She credits EforAll with helping her make the leap from part-time activity to full-time enterprise — but not leap until she was ready and not make too big a leap too soon. She also credits her mentors and Murphy-Romboletti with getting her through those times when she was tempted to let the dream die.
“There were times when I just wanted to give up, say ‘forget it,’ and go back to work,” she recalled. “But then, I would meet with my mentors, meet with my class, and it got me right back on track — it gave me the push I needed to press on.”
And people like Jailyne Torres, who launched Shyguns, a creative clothing brand and seller of vintage clothing. She said she took part in the Spanish-speaking accelerator, called EsparaTodos, and credited EforAll with helping her gain consistency and take a concept she conceived when she was only 16 years old and make it into a business.
“I always had the idea, the concept, but I never really knew how to make it actually make it a brand,” she said. “But EsparaTodos helped me with all that.”
Such comments explain why EforAll, while still small and emerging, if you will, like the businesses it mentors, is already a Difference Maker in the community it serves.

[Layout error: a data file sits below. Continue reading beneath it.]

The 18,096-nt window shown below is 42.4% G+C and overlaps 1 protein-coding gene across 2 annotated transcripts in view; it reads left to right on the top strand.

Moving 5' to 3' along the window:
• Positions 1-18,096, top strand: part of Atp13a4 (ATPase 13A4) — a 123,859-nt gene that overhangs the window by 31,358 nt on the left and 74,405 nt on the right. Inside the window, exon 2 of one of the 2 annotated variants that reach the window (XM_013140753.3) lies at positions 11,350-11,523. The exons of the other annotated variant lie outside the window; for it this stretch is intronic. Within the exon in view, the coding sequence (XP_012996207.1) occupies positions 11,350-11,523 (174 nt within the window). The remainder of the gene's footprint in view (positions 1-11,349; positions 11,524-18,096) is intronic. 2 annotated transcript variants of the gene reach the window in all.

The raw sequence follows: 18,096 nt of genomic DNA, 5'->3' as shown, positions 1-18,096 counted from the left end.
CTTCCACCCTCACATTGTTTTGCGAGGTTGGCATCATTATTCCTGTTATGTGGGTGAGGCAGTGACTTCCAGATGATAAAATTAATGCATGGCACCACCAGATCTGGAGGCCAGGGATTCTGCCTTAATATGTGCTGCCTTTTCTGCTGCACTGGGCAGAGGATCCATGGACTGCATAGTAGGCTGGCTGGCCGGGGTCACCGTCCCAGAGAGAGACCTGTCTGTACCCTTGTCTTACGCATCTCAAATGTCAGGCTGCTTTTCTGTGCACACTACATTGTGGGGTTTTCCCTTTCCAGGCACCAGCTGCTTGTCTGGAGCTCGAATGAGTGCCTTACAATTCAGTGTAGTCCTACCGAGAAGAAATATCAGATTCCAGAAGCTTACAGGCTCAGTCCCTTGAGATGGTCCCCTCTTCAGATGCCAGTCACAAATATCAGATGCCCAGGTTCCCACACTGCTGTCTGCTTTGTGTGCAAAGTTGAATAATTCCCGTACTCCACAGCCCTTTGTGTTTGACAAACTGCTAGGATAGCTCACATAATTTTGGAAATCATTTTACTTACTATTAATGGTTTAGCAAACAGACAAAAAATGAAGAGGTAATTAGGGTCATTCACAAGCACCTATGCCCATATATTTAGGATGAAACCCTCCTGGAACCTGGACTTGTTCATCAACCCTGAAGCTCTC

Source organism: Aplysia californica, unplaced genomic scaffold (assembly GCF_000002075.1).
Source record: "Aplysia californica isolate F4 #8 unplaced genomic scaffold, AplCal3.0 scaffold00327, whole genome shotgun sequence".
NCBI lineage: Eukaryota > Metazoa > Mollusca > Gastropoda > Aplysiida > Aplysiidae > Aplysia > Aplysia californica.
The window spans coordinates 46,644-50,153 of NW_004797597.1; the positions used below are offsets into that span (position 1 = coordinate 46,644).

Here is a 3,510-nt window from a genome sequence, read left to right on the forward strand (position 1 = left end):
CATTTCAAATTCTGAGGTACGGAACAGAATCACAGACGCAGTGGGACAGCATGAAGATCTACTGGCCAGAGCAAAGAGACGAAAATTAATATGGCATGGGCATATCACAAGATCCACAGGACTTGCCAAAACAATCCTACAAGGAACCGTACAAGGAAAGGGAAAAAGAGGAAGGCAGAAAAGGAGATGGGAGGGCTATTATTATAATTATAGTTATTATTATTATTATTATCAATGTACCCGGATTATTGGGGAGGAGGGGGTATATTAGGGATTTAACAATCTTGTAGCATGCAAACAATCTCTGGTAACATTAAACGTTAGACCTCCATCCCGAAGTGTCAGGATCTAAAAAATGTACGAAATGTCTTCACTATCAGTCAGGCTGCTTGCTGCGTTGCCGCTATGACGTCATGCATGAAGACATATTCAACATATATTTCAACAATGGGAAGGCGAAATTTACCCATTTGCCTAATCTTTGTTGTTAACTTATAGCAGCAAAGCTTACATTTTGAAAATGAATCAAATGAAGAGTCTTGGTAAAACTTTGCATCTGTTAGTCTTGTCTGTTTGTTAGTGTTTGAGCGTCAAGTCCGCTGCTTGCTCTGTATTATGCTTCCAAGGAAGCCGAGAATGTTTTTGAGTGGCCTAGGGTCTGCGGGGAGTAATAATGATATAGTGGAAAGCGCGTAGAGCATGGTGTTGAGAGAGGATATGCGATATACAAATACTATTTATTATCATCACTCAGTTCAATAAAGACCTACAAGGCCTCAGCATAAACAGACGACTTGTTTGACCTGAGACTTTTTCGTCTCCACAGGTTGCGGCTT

As she talked with BusinessWest at EforAll’s facility, Murphy Romboletti said being there elicited a number of different emotions.
Indeed, while she said it always feels good to be in that space, COVID-19 has made the visits far more infrequent, and it has brought what is often an eerie quiet to a place that was always full of people and energy. The co-working space is now unused for safety reasons, and there are far fewer meetings and activities taking place there, with most programs carried out virtually. All this is made more frustrating by the fact that it took more than a year of hard work to secure the space and get it ready for its opening in the fall of 2019, only to have the world change and the space go mostly dark just a few months later.